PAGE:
I kid, I kid. Still I utterly loved that story, and I loved that you read it online. It's really quite an amazing set of connections (RUR sounds like it fits terrifyingly well too). A superb bit of literary sleuthing & sharing, there.
The thing that most surprised me in the episode was your surprise at the colonial violence. Glenn correctly points out a few of the historical precedents, but you both seemed surprised to find it portrayed in the future, in space, explaining it as due to the cold war. I guess I find it all=but inevitable, should people ever actually colonize other planets. (Incidentally, you mentioned Vietnam as a parallel to the first French & then English colonialism; it's worth bearing in mind that the Vietnam war was still going on as this novel was written — it came out in 1972 & the last American troops came home in 1973. It would have been a very live example for Wolfe at that time.)
You correctly point out that the theme of bodies, of the physicality of minds, is a theme of all these stories, and raise Mr. Milton as an example. But in a different way the clones are examples, too. Marsch speaks as if Number 5 and his father are the same person. That is both a recognition of the role of the body in the mind (what they have in common is the physicality of their DNA & the body it produces), but also a denial of it (they are, after all, in separate bodies). So it ties in with the "copying" too. To ask how physical a mind is is to ask whether minds can be copied. (Also relevant to the abos, of course.)
Why is the story written as it is? You mention some good reasons, although I would stress the "it's damn fun" even more than you did. But here are two other reasons. First, it allows for partial documents: the army officer is constantly picking up & putting down things at random, reading a bit, starting in the middle, etc, in a way that would be artificial and strained if it were just the documents given. Second, it draws (even more) attention to the fact that all we have so far are documents: one a memoir by Number 5, one "A Story" by John V. Marsch. In fact, the only "objective" (if they are that) facts in the entire book are the bits about the army officer!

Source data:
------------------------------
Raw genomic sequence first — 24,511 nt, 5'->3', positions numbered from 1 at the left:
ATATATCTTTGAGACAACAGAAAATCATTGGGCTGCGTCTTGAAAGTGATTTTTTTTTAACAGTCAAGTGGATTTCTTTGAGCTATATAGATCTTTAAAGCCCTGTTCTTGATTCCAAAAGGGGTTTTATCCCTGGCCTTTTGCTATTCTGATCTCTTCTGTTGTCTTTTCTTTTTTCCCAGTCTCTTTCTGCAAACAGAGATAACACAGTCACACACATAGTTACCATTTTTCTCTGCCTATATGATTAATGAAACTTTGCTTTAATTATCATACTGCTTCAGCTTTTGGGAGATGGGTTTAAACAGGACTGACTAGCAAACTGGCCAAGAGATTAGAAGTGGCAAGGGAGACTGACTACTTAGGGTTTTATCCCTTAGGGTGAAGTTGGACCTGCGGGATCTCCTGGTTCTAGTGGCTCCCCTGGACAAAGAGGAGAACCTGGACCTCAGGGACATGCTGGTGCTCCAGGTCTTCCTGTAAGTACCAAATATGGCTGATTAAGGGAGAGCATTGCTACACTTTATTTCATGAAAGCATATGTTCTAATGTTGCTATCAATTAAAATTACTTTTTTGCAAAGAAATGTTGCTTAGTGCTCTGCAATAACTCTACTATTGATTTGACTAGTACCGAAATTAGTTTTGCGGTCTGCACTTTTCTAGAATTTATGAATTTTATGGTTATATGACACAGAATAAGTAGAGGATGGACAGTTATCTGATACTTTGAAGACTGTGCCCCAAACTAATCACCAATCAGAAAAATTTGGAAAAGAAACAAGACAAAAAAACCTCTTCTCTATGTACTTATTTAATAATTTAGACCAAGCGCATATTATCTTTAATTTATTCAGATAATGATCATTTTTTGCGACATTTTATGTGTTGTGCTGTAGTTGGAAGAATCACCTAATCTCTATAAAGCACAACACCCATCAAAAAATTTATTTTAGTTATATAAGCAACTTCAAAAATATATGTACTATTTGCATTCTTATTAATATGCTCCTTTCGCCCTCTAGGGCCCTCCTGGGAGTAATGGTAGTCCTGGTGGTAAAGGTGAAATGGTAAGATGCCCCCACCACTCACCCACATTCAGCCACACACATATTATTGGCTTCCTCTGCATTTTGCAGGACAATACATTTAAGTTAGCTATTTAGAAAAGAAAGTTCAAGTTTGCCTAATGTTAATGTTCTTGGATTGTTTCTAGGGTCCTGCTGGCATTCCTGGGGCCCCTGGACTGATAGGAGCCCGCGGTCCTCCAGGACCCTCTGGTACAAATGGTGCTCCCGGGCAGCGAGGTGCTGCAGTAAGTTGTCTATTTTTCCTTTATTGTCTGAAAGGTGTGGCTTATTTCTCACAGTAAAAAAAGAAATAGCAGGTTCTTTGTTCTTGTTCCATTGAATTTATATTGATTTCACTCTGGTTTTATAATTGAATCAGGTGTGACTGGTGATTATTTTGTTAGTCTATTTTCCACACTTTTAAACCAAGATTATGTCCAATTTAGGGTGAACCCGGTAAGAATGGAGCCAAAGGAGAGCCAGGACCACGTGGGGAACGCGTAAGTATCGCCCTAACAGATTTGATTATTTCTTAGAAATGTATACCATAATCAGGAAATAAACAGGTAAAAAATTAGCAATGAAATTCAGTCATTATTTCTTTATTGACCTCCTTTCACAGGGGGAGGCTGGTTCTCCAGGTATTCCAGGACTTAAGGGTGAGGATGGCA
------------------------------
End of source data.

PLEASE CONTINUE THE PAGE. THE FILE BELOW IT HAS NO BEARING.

In cataloging the 'objective' evidence for the Shadow Children — apart from "A Story" and the rumors — and list as one piece the stone tools in a museum on St. Croix. It only at that moment occurred to me what an odd piece of evidence that is. After all, as you yourselves noted in this episode, the inability of the Abos to use tools is referenced regularly, and is one of their defining characteristics. Whence the stone tools, then? They presumably were either made by Shadow Children, or other humans. It's a puzzle. And I wonder what light it casts on Veil's Hypothesis?
You mentioned that wonderful throwaway that "those paleolithic, Caucasoid Pygmies who came to be called the Good People (and who survived, as was eventually shown, in Scandanavia and Eire until the last years of the eighteenth century)". But it made me wonder if those weren't perhaps the origin of the Shadow Children. After all, since it looks like it was the French arriving at the end of "A Story", maybe there was a third wave? Maybe the Good People vanished in the 18th century because they somehow found a way to travel in space? (It would fit the "here for a long time" reading, of course.)
A few quick notes:
• You mentioned the sentence it appears in, but didn't mention one of my favorite Wolfe phrases ever: "Gutenberg courage". God that's perfect!
• Have you yet thought about Le Guin's story "Nine Lives" as a possible influence on Fifth Head — or, perhaps, a story he's reacting against? Mostly the first novella, as Le Guin's story is about clones. It came out in 1968, and was nominated for a Nebula award, so presumably Wolfe would have known it. Just a stray thought.
• I found it ironic that Glenn got the Ides of March wrong on air (even while recognizing that such slips are easy to make & inevitable in podcasts), not because he's a historian and probably knows it better than I, but because it's precisely the one everyone gets right usually, due to Shakespeare. Usually people erroneously think that, because of Julius Caesar, the Ideas is always the 15th, not realizing that 8 months of the year it's the 13th. But I've never heard the opposite before!
• Glenn: "I want someone to make me a play tower." Someone did! His name is Gene Wolfe. He made you a lot of them, actually.